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Posted in * Culture-Watch, * Economics, Politics, Consumer/consumer spending, Corporations/Corporate Life, Economy, Energy, Natural Resources, Federal Reserve, Globalization, Personal Finance, The U.S. Government

Thomas Atkinson's sermon at the Episcopal Diocese of Maryland Convention in 1844

The ministers of Christ, then, know their calling: it is high, difficult, dangerous; but most honorable. Earthen vessels as they are, to them is committed the precious treasure of the gospel. Each stands in his lot a prophet of God. Each is clothed with an office which Christ himself disdained not to wear. Each must look to his great Master, not only as the subject of his teaching, the source of his power, the judge of his conduct, the dispenser of his rewards, but likewise as the perfect exemplar and model to which, in all things, he is to strive to conform himself. According to his measure, he is to endeavor faithfully to teach as Christ taught. For a minister, then, to speak with authority, is something more and higher than a talent; it is a clear and solemn duty. To speak thus, not merely gives dignity and efficiency to the ambassador, it reflects honor on the Master that sent him, it brings instruction and edification to the people addressed by him. Although, then, my dear brethren, I am deeply and unaffectedly aware that I am myself deficient in that method of authoritative teaching which a minister of Christ ought to have; yet my sense of the deficiency may make me appreciate more highly the value of the gift. I have consequently hoped that some thoughts which have occurred to me, concerning a remedy for my own infirmity, may, not altogether without profit, be addressed to you; who, perhaps, in a lesser degree, have experienced a like deficiency. For this purpose, I have availed myself of the present occasion, when I have been requested by him that is set over us in the Lord, to offer you something in the way of exhortation or doctrine, concerning our common duties.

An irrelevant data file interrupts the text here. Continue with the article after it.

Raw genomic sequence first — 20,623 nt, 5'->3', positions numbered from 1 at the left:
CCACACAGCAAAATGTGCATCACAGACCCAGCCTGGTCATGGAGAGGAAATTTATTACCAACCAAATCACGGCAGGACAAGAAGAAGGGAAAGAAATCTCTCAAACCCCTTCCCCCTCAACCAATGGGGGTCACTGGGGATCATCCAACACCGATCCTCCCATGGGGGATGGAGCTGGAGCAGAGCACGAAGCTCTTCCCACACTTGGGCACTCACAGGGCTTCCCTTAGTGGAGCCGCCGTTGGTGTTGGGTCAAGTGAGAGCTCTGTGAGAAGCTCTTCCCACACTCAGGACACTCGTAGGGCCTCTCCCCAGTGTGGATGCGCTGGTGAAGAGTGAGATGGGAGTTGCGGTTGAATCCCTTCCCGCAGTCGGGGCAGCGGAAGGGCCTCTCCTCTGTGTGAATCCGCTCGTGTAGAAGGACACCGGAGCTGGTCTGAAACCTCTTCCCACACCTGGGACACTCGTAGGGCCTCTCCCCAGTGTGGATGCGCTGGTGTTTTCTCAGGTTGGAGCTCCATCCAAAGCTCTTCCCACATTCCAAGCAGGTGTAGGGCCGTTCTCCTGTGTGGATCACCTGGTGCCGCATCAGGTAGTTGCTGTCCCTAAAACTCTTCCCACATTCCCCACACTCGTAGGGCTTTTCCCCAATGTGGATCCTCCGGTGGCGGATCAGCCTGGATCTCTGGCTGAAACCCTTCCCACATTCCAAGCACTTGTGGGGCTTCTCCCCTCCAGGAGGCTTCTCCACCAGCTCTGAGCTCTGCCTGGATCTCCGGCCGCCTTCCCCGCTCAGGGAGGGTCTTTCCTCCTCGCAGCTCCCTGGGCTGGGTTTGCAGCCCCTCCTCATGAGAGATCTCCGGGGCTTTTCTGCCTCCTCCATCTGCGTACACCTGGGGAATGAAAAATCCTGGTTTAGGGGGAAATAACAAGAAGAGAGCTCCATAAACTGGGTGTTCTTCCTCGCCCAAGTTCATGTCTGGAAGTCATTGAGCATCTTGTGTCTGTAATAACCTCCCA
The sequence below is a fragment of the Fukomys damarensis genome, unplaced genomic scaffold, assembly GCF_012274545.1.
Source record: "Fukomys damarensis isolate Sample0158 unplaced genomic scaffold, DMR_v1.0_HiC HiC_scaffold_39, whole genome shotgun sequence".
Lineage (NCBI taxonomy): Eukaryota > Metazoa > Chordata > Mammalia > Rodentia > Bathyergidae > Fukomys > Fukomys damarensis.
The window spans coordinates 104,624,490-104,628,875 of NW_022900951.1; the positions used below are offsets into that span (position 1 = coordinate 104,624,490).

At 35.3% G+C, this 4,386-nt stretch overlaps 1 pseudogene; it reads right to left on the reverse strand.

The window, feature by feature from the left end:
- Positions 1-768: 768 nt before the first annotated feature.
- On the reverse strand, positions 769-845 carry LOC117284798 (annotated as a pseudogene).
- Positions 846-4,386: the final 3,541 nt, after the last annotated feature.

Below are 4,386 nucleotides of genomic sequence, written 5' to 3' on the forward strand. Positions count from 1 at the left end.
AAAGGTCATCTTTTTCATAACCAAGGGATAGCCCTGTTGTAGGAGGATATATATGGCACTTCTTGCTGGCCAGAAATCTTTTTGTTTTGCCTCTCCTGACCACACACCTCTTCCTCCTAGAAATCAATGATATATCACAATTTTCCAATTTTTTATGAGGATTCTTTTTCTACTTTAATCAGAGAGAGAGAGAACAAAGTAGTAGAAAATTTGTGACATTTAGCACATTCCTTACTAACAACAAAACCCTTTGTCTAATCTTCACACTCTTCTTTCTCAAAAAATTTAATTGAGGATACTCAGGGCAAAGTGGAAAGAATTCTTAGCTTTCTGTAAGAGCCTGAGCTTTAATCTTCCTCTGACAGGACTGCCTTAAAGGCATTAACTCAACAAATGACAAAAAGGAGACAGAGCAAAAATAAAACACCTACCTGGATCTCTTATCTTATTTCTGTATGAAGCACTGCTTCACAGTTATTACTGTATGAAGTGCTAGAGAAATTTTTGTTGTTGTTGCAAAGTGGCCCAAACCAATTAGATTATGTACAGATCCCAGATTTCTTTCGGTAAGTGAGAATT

I am fully persuaded that there is no man who is heartily engaged in those duties, who has not, day by day, an ever growing sense of their arduousness, and of his own insufficiency for them. I pity that man who finds the ministry of the gospel easy. Never can it be easy to him that is faithful. He must be a witness against the people among whom he lives, and testify to them, privately and publicly, their sins. Many times he must assure them with all plainness that they are evil and have done exceedingly amiss, and deserve the deep and burning indignation of God. He must call them to forsake all that they naturally love, and to look for happiness to a Being they have never seen, and in a world they have never entered. To speak such words is easy, but to speak them with authority, so that they shall pierce, like a sword, the hearts of those we address, oh! how difficult! how rare! How, then, shall we have this authority? If you see any better method than that which I am about to suggest, I pray you communicate it to me, for, on this subject especially, I covet to be instructed. For my own part, I see no certain way, but to look into the sources of that power which the great Prophet of the Church, the exemplar and the model of all who come after him as teachers therein, ever exercised in speaking to men, to see how far these are open to us, and to reduce to practice what we find applicable to our own case.

We cannot fail to observe, then, in the first place, that one ground of that authority with which Christ ever spoke, was His own perfect knowledge that He was commissioned and empowered by God to proclaim His truths to man….

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Posted in * Anglican - Episcopal, * Christian Life / Church Life, Church History, Episcopal Church (TEC), Ministry of the Ordained, Parish Ministry, Preaching / Homiletics, TEC Diocesan Conventions/Diocesan Councils

(Zenit) John Flynn: Europe's Fertility Decline Continues

Low fertility rates and an aging population will present Europe with a big economic challenge. This was one of the points made in a study published by the European Commission at the start of the month.

The “Third Demography Report” found that the number of children per woman has increased from 1.45 children, at the time of the last report in 2008, to 1.6. Nonetheless, this is still substantially below the level of 2.1 children that is required to maintain a stable population.

As well, life expectancy is increasing, which will push the trend to an aging population. Already in 4 countries — Bulgaria, Lithuania, Latvia and Romania — the population is decreasing due to a combination of more people dying than are born and emigration.

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Posted in * Culture-Watch, * International News & Commentary, Children, Europe, Health & Medicine, Marriage & Family

(BBC) Japan: Nuclear crisis raised to Chernobyl level

Japanese authorities have raised the severity rating of their nuclear crisis to the highest level, seven.

The decision reflects the total release of radiation at the damaged Fukushima Daiichi power plant, which is ongoing, rather than a sudden deterioration.

Level seven previously only applied to the 1986 Chernobyl disaster, where 10 times as much radiation was emitted.